Ever feel yourself losing control? Recently I've found myself thinking, almost hoping for someone to step just a little out of line and give me a reason to take a swing. I visualise knocking them down then pummelling them in a flurry of fists, cartoon style. What's more when I look around I don't think I'm the only one with these fantasies. Ground down by the nine-to-five routine and the little selfish acts so common in the city, frustration simmers everywhere. I find my own pent-up anger is actually useful sometimes, if you can channel it, store it up and feel it burn, it forces you to change, develop and ultimately improve your situation.
Kubichek! are steeped in this anger and frustration and it bleeds through their album. They surge. In their best moments the feeling of losing it is right there distilled on record. As they hit the chorus it's like you're hurtling through the air. They're not even particularly rapid, certainly a lot steadier than some of the American hardcore acts (Minor Threat, Bad Brains, early Blag Flag) I'd typically associate that sensation with. To me it seems like Kubichek! are a hardcore band playing an indie set and though at times you can pick up hints of Bloc Party, Futureheads, Editors and some of the DTTR crew, their sound is pretty distinctive.
Perhaps adapting this style was their own compromise. They readily admit they don't want to go back to their recently deserted desk jobs. Like The Sunshine Underground before them they've smoothed out the raw edges of their live show in the mix. The result, like 'Raise The Alarm', is a radio-friendly indie-pop record with mainstream aspirations that will undoubtedly frustrate those seeking something more experimental. If you can accept their production choices, then their songs only falter when they discard their natural pace and sense of urgency for something approaching post-rock ('Hope Is Impossible', 'Start As We Mean To').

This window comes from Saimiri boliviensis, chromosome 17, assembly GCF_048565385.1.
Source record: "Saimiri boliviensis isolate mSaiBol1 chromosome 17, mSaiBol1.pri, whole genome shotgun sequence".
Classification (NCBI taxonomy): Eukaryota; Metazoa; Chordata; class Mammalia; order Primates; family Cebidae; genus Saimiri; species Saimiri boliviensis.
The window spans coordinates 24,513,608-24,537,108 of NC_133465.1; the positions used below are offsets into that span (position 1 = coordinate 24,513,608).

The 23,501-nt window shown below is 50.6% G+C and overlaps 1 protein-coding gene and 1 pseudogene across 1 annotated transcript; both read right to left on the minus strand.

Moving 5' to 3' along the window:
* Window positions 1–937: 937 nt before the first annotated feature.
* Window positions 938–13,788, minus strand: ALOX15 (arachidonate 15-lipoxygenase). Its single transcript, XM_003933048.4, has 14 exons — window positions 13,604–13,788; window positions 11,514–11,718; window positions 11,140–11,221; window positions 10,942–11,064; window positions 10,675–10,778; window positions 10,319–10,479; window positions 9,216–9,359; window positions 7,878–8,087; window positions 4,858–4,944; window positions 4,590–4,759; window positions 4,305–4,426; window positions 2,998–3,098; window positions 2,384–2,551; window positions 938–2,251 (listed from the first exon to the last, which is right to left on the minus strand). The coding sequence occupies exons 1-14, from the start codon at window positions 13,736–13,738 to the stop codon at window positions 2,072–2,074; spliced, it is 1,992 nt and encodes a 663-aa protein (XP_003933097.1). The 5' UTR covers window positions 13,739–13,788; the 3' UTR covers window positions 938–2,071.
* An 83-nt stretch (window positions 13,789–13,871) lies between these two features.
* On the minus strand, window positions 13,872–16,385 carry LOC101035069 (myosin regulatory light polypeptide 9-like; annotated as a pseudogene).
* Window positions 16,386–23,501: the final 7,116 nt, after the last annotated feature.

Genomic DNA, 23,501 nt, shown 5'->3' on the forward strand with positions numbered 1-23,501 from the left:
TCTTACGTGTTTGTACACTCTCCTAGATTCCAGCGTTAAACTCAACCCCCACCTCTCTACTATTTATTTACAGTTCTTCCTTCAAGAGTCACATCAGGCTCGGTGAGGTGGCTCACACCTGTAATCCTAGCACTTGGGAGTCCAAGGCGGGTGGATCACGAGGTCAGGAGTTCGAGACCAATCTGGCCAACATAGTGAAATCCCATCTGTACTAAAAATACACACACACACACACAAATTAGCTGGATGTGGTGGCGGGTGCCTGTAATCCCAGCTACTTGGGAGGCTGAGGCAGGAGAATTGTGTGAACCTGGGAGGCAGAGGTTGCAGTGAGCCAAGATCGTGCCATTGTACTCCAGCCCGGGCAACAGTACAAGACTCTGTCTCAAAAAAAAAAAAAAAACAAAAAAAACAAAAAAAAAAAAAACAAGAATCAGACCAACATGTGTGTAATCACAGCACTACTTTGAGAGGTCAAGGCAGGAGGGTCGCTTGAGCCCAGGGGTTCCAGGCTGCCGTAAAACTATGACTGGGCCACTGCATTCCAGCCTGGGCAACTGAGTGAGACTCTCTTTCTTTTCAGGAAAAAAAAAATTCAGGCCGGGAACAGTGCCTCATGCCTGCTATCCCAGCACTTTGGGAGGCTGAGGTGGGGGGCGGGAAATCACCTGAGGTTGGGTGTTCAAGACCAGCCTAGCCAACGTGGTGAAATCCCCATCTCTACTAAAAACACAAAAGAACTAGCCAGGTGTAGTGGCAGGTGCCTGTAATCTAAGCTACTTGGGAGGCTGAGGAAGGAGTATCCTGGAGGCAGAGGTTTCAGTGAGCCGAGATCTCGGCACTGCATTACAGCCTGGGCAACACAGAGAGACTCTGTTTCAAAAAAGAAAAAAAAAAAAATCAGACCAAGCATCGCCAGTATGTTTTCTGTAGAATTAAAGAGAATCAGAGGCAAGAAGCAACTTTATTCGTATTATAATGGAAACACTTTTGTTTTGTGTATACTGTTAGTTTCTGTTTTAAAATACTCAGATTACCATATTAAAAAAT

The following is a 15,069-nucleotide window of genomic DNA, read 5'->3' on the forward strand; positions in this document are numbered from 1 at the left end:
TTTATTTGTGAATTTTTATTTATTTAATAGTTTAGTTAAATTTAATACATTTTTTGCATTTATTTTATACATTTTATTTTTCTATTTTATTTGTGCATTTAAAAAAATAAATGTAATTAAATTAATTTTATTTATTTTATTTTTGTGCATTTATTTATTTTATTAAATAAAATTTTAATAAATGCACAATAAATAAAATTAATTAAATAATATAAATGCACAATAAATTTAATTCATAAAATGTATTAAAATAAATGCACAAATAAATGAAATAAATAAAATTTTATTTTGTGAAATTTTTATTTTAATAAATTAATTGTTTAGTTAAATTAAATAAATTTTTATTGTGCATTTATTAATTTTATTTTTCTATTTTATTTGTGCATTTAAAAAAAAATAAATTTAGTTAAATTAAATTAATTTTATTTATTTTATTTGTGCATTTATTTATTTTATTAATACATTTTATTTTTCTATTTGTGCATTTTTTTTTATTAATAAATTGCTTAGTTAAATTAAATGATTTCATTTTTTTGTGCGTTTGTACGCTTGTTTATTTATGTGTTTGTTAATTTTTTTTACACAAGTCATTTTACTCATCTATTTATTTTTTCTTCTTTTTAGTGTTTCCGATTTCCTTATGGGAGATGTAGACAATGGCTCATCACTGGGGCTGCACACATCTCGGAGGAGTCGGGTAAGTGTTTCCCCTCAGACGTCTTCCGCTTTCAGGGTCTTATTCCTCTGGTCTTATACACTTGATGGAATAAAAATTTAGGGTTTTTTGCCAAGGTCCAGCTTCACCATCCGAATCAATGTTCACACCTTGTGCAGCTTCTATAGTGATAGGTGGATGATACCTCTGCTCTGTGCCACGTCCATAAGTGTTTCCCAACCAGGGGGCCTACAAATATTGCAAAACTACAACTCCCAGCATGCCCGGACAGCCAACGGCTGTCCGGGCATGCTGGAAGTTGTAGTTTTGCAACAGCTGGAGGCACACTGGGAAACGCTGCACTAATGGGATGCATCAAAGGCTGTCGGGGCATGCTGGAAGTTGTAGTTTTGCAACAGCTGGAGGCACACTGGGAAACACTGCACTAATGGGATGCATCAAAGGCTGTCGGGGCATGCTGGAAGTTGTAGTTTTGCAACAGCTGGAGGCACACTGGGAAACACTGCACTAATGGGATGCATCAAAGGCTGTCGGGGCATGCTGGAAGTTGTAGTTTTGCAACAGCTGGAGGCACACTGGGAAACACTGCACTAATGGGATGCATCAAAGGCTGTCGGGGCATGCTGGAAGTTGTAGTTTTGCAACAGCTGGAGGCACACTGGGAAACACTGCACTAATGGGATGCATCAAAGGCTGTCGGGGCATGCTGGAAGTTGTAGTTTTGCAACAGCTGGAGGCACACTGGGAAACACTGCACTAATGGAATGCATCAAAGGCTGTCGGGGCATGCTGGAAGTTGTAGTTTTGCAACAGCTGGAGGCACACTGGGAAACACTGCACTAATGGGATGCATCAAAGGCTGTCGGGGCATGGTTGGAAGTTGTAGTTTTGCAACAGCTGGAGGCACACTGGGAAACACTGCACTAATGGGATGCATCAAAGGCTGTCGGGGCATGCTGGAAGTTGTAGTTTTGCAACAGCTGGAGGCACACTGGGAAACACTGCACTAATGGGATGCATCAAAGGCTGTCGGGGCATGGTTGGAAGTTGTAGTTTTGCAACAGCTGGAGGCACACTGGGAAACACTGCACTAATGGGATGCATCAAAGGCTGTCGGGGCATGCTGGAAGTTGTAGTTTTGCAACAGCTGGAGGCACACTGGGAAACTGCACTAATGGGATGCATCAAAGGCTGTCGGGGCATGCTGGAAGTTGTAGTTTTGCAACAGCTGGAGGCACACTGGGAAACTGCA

These are rare faults though on an album that flails through its twelve tracks. After a menacing rising tide of noise at the outset they charge in to a series of three minute electric-pulses. 'Taxi' details their defining urge - to escape the endless grind, the pointless rat-race plotting against each other for the sake of a payrise or the chance of a trophy fuck. Instead they find themselves "looking for something more than, what's on offer when the lights go down at night". The album title is taken from the Kerouac quote ("Not enough ecstasy for me, not enough life, joy, kicks, darkness, music, not enough night") that also fuels single 'Nightjoy', and this, their trademark song, is fantastic with memorable hooks and an ecstasy-high chorus kick. However it's the other tracks that really establish 'Not Enough Night'. 'Outwards', 'Opening Shot' and especially 'Just Shut It Down' whose furious chorus battles against the status quo endorsing verses ("There is nothing better than playing it safe/ There is nothing better than a lack of change").
Time for some anger management. Step one - put the bat down. Step two - pick up a copy of 'Not Enough Night'. Step three - make a start finding your own way out of the maze.